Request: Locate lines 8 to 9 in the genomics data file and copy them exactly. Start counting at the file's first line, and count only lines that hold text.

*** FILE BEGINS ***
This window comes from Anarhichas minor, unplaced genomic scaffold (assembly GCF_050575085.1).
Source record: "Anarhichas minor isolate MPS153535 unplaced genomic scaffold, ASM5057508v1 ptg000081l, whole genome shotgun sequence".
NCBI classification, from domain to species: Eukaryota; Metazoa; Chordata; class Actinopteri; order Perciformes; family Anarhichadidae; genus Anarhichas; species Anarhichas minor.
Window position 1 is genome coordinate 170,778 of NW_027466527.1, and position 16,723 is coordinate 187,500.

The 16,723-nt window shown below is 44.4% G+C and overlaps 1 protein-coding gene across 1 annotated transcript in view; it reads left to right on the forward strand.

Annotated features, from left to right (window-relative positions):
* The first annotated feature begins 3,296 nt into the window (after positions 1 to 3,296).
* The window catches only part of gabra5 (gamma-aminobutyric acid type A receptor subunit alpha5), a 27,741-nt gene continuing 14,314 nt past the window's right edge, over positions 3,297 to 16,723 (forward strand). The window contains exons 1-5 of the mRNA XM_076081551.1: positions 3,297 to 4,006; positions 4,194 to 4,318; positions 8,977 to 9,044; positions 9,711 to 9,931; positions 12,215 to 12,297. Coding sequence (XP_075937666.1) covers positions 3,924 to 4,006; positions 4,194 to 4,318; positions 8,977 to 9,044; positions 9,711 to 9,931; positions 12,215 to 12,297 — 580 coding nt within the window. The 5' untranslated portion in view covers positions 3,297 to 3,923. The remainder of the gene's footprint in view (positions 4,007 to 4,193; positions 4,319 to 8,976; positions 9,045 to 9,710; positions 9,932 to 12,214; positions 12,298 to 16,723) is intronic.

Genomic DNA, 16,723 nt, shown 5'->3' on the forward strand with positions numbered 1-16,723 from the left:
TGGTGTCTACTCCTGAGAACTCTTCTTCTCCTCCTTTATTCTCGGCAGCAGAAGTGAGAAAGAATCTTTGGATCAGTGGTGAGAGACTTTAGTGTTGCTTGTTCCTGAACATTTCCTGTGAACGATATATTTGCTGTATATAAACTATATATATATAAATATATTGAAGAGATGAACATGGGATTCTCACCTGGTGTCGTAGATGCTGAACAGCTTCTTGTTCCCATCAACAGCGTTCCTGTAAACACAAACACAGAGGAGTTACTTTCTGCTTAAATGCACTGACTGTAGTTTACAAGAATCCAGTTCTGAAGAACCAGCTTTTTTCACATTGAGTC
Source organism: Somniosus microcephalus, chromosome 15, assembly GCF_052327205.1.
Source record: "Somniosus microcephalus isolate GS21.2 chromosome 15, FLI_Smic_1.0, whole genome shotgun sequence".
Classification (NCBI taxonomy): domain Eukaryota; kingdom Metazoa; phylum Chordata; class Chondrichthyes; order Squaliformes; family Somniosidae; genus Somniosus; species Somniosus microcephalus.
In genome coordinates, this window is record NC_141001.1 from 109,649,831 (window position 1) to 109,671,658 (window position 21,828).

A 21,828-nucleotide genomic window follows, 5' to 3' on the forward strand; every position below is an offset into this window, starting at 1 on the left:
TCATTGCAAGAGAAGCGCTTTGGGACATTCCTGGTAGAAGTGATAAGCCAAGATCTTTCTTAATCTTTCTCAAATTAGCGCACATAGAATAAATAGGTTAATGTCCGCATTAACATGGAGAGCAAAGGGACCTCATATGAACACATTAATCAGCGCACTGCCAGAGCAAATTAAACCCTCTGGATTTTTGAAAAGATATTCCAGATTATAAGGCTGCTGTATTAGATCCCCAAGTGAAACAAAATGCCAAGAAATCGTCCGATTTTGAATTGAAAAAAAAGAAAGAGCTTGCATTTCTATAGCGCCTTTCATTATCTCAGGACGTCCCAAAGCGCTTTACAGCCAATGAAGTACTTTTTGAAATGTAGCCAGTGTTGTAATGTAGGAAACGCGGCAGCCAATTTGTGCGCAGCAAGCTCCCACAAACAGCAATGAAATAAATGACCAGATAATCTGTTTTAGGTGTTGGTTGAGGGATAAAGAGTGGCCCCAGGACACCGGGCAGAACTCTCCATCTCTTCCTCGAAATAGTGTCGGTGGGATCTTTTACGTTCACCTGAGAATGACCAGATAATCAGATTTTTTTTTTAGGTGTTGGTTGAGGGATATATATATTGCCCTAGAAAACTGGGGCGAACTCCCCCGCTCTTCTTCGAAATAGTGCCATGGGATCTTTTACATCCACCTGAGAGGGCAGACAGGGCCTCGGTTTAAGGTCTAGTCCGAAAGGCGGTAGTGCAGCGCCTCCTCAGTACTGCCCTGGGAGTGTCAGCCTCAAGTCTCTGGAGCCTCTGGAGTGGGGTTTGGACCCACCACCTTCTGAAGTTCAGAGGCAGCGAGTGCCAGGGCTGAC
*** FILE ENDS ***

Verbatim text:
* The window catches only part of gabra5 (gamma-aminobutyric acid type A receptor subunit alpha5), a 27,741-nt gene continuing 14,314 nt past the window's right edge, over positions 3,297 to 16,723 (forward strand). The window contains exons 1-5 of the mRNA XM_076081551.1: positions 3,297 to 4,006; positions 4,194 to 4,318; positions 8,977 to 9,044; positions 9,711 to 9,931; positions 12,215 to 12,297. Coding sequence (XP_075937666.1) covers positions 3,924 to 4,006; positions 4,194 to 4,318; positions 8,977 to 9,044; positions 9,711 to 9,931; positions 12,215 to 12,297 — 580 coding nt within the window. The 5' untranslated portion in view covers positions 3,297 to 3,923. The remainder of the gene's footprint in view (positions 4,007 to 4,193; positions 4,319 to 8,976; positions 9,045 to 9,710; positions 9,932 to 12,214; positions 12,298 to 16,723) is intronic.

Genomic DNA, 16,723 nt, shown 5'->3' on the forward strand with positions numbered 1-16,723 from the left: